“You know we could have done this trip in a Honda CRV,” Dom said flatly after a dinner consisting of papusas in El Salvador. “We could roll the windows down and get the smells; there’d be plenty of room for gear in the back. It’s all-wheel drive, and it would still technically be overlanding,” he added.
“Yeah, but there is something more romantic about taking a trip like this on a motorcycle,” I replied.
Dom and I met on our first day at Embry-Riddle’s Prescott Campus in 2007 while getting our vaccinations. He was getting jabbed in the arm and as my name was called, he looked my way and said, “Hey, I think you’re my roommate!” We have remained friends ever since.
We both loved motorcycles and would discuss plans for future trips late into the night in our dorm room. Back then, we mostly dreamed of buying Harleys and riding Route 66. Quite a tame trip compared to what we had been through over the last couple of weeks in Central America — the first of three legs en route to Tierra del Fuego, Argentina, aka the “End of the World.”
Truth be told, driving a CRV to South America would be a lot easier but also more predictable. Where is the adventure in that? Riding a motorcycle on the other hand is the bipolar approach: the good days are phenomenal but the bad days can be really bad.
Riding through northern El Salvador to reach the Pacific Ocean was one of our best days. Roads that are gloriously smooth (compared to the rest of Central America) snaked up and around the country’s mountainous volcanic network. On this particular day, a high pressure ridge off the coast brought wonderful clear skies and warm weather, letting us dry our undies strapped to the top of our bags.
We decided to take the road less traveled through a tiny speck of a town called Santa Isabel. Steep cliffs met the sky on the sides of the road. Occasionally, the verdant branches forming a tunnel over the road would be interrupted by brilliant splashes of bright pink trees in bloom. Upon reaching the sleepy town of Santa Isabel, the map told us to head straight through town. But on the other side, the road ran out at a rocky trail.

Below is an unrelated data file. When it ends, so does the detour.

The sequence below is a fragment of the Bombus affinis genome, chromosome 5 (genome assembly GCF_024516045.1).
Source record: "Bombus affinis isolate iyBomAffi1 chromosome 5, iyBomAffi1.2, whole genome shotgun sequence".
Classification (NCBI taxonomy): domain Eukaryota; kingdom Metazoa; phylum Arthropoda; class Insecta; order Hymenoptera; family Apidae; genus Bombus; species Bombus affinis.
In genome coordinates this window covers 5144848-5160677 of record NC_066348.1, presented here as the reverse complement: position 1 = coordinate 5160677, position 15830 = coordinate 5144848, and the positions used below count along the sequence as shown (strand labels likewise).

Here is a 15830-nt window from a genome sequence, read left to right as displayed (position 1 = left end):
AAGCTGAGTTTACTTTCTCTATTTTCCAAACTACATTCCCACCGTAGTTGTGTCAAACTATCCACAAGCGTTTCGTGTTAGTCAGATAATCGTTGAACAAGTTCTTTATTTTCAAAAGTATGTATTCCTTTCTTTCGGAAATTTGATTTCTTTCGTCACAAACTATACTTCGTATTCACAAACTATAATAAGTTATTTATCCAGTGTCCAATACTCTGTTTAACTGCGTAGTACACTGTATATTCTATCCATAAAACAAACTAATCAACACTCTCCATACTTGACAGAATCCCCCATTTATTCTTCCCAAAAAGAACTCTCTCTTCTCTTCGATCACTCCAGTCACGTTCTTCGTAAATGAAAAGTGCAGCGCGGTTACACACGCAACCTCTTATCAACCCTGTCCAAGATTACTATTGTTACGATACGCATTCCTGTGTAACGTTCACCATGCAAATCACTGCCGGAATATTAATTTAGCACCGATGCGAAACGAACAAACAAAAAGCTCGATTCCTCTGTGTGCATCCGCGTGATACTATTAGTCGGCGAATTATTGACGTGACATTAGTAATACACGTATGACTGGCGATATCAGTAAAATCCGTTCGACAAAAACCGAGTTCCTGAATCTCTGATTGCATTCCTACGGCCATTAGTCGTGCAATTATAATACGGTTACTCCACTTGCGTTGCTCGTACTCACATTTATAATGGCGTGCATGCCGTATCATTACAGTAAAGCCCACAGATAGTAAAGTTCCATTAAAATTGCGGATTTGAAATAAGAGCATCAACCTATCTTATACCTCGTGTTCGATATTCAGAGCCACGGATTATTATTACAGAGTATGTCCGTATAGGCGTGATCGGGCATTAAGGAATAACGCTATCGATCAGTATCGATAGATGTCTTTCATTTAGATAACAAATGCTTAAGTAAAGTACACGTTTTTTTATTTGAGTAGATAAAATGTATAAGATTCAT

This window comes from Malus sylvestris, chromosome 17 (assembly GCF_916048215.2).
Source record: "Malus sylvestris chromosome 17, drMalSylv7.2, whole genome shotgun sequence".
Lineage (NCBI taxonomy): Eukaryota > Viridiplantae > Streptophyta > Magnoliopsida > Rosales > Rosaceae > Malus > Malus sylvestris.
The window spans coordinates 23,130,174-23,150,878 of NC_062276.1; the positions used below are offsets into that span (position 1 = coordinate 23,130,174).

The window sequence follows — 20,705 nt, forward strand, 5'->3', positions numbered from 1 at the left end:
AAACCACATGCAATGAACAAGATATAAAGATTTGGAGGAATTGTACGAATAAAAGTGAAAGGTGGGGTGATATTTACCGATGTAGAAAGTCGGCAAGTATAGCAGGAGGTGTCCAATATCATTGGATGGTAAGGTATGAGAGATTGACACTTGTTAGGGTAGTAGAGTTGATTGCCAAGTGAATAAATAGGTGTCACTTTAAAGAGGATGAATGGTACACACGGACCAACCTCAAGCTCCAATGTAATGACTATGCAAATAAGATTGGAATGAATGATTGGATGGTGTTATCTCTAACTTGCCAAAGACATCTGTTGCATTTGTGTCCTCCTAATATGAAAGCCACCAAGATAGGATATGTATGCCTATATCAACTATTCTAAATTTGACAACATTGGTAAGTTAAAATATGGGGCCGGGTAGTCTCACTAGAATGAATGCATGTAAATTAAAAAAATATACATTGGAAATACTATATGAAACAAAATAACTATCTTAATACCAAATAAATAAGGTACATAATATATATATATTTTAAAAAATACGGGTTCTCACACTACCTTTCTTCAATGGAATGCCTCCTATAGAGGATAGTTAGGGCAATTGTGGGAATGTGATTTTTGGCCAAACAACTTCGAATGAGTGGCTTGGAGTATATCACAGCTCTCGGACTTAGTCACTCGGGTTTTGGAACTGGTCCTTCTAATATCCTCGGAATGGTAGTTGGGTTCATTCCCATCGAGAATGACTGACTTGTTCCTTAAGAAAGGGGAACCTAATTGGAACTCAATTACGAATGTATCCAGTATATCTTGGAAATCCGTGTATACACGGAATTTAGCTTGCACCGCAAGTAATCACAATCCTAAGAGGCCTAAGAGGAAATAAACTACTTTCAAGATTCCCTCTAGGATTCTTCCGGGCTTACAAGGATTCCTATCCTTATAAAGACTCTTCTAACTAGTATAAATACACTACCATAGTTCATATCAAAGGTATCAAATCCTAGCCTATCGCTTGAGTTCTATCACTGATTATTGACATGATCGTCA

“This can’t be right,” I muttered, and we circled around the town three times, much to the delight of the locals. How could that trail be the continuation of the road, when the road to this point had been so smooth? “Let’s do it, Dom,” I said over the intercom.
Imagine the smoothest road you’ve ever been on; now think of the total opposite. It was more of a goat path than a road. And it clearly doubled as a river during the wet season. Softball-sized rocks covered hard pan and smooth car-length-size stones. Despite falling hard and bending one of my boxes, the road was a blast. The front wheels of the bikes would whip, slide and bounce over every rock, making control at any speed difficult to say the least. “We couldn’t do that in a CRV,” Dom later admitted.
That night, as I lay in a hammock near the beach, reflecting on the trip so far, I was reminded of a Jimmy Buffet song. Despite the ride being exceptional that day, I realized that even the worst days on two wheels in paradise are better than any other day elsewhere (and our tires are mostly immune to “pop tops”).
We are now planning the second leg of our journey from Colombia to Peru, which will take place in December of 2017.
EDITOR’S NOTE: Trevis “T.J.” Matheus (’11, PC) earned a B.S. in Applied Meteorology and Dominic “Dom” Metcalf (’11, PC) earned a B.S. in Aeronautical Science from Embry-Riddle. In May, Matheus earned a Ph.D. in Geography at Indiana University. He is now an assistant professor at California State University Fullerton. Metcalf is an air traffic control specialist at Washington Air Route Traffic Control Center in Leesburg, Va. For more: thewaysouth.com.